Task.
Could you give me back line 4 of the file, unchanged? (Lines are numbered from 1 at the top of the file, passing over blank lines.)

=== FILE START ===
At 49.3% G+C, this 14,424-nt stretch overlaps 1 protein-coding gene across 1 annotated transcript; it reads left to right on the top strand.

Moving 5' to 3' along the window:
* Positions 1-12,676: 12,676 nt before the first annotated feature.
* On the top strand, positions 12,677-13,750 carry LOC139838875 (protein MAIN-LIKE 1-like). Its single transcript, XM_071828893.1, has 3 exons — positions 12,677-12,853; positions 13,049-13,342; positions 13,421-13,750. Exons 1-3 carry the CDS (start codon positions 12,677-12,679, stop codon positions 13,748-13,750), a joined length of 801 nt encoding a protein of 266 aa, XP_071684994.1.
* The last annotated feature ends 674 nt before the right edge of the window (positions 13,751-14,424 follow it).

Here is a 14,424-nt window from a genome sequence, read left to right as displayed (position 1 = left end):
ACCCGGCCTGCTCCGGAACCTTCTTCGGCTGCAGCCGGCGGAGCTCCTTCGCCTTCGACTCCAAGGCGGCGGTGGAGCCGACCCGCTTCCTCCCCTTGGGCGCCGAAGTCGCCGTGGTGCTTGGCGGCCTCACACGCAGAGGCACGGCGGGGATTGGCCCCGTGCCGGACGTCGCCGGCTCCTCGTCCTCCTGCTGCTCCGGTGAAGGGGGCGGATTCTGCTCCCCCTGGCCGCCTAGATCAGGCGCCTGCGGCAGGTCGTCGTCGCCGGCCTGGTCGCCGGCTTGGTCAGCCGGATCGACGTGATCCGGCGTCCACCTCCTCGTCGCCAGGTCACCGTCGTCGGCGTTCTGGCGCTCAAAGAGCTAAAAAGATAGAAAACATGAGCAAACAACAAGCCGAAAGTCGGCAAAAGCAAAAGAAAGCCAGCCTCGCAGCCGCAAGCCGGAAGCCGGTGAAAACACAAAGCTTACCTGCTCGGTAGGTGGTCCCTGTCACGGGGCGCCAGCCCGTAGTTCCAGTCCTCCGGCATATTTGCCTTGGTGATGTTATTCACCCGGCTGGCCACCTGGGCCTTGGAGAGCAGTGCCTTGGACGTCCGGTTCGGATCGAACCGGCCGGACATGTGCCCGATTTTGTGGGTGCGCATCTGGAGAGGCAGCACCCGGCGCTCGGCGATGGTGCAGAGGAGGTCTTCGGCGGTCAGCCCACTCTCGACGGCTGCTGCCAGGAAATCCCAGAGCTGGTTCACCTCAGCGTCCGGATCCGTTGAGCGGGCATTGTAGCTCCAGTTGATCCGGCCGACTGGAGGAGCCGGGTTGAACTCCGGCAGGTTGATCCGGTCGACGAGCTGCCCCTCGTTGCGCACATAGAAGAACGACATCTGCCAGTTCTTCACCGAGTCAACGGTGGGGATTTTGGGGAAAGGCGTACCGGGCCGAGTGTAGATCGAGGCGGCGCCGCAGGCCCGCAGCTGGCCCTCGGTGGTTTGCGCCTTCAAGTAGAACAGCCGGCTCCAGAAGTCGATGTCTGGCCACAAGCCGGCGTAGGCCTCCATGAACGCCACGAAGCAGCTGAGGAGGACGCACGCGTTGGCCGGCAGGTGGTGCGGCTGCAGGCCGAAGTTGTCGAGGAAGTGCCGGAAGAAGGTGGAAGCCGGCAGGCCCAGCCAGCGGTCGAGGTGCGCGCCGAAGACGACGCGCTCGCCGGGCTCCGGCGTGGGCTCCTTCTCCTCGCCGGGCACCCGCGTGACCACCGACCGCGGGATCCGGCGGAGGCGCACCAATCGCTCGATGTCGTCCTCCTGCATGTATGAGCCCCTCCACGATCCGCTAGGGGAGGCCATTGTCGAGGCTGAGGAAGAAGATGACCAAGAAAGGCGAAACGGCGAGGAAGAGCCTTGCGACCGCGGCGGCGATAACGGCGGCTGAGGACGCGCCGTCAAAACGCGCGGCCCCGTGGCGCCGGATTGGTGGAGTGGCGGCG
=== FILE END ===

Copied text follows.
* On the top strand, positions 12,677-13,750 carry LOC139838875 (protein MAIN-LIKE 1-like). Its single transcript, XM_071828893.1, has 3 exons — positions 12,677-12,853; positions 13,049-13,342; positions 13,421-13,750. Exons 1-3 carry the CDS (start codon positions 12,677-12,679, stop codon positions 13,748-13,750), a joined length of 801 nt encoding a protein of 266 aa, XP_071684994.1.